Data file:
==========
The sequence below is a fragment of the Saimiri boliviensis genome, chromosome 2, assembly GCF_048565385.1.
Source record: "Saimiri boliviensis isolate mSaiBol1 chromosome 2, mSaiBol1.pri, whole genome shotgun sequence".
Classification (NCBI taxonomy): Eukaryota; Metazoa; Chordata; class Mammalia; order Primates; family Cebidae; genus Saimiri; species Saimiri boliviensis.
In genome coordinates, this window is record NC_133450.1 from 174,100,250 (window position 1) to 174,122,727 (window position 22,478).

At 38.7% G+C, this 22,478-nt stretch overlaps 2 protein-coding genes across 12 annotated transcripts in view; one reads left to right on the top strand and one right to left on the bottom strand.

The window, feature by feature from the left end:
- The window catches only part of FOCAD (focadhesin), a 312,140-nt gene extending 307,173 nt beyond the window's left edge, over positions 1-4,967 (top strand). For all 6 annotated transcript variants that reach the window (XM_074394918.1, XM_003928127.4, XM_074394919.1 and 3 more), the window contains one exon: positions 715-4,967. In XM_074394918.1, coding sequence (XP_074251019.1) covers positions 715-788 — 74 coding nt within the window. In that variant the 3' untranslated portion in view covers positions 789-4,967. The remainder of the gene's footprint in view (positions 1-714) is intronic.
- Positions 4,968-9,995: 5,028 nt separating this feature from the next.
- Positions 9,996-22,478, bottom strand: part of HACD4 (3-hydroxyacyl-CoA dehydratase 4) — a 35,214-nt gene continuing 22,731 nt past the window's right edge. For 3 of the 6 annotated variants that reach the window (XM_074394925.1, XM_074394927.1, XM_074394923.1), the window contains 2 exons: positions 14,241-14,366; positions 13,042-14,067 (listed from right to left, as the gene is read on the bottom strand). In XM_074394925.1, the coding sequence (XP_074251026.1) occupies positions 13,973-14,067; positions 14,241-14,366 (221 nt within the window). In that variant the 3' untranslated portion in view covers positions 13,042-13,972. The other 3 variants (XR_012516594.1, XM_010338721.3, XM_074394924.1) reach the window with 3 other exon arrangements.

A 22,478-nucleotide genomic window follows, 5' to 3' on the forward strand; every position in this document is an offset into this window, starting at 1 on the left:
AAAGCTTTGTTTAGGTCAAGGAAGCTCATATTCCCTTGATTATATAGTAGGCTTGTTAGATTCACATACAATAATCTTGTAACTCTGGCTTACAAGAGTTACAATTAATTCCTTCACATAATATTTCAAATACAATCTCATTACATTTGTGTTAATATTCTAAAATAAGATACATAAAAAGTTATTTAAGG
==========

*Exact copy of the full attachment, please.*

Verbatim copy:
The sequence below is a fragment of the Saimiri boliviensis genome, chromosome 2, assembly GCF_048565385.1.
Source record: "Saimiri boliviensis isolate mSaiBol1 chromosome 2, mSaiBol1.pri, whole genome shotgun sequence".
Classification (NCBI taxonomy): Eukaryota; Metazoa; Chordata; class Mammalia; order Primates; family Cebidae; genus Saimiri; species Saimiri boliviensis.
In genome coordinates, this window is record NC_133450.1 from 174,100,250 (window position 1) to 174,122,727 (window position 22,478).

At 38.7% G+C, this 22,478-nt stretch overlaps 2 protein-coding genes across 12 annotated transcripts in view; one reads left to right on the top strand and one right to left on the bottom strand.

The window, feature by feature from the left end:
- The window catches only part of FOCAD (focadhesin), a 312,140-nt gene extending 307,173 nt beyond the window's left edge, over positions 1-4,967 (top strand). For all 6 annotated transcript variants that reach the window (XM_074394918.1, XM_003928127.4, XM_074394919.1 and 3 more), the window contains one exon: positions 715-4,967. In XM_074394918.1, coding sequence (XP_074251019.1) covers positions 715-788 — 74 coding nt within the window. In that variant the 3' untranslated portion in view covers positions 789-4,967. The remainder of the gene's footprint in view (positions 1-714) is intronic.
- Positions 4,968-9,995: 5,028 nt separating this feature from the next.
- Positions 9,996-22,478, bottom strand: part of HACD4 (3-hydroxyacyl-CoA dehydratase 4) — a 35,214-nt gene continuing 22,731 nt past the window's right edge. For 3 of the 6 annotated variants that reach the window (XM_074394925.1, XM_074394927.1, XM_074394923.1), the window contains 2 exons: positions 14,241-14,366; positions 13,042-14,067 (listed from right to left, as the gene is read on the bottom strand). In XM_074394925.1, the coding sequence (XP_074251026.1) occupies positions 13,973-14,067; positions 14,241-14,366 (221 nt within the window). In that variant the 3' untranslated portion in view covers positions 13,042-13,972. The other 3 variants (XR_012516594.1, XM_010338721.3, XM_074394924.1) reach the window with 3 other exon arrangements.

A 22,478-nucleotide genomic window follows, 5' to 3' on the forward strand; every position in this document is an offset into this window, starting at 1 on the left:
AAAGCTTTGTTTAGGTCAAGGAAGCTCATATTCCCTTGATTATATAGTAGGCTTGTTAGATTCACATACAATAATCTTGTAACTCTGGCTTACAAGAGTTACAATTAATTCCTTCACATAATATTTCAAATACAATCTCATTACATTTGTGTTAATATTCTAAAATAAGATACATAAAAAGTTATTTAAGG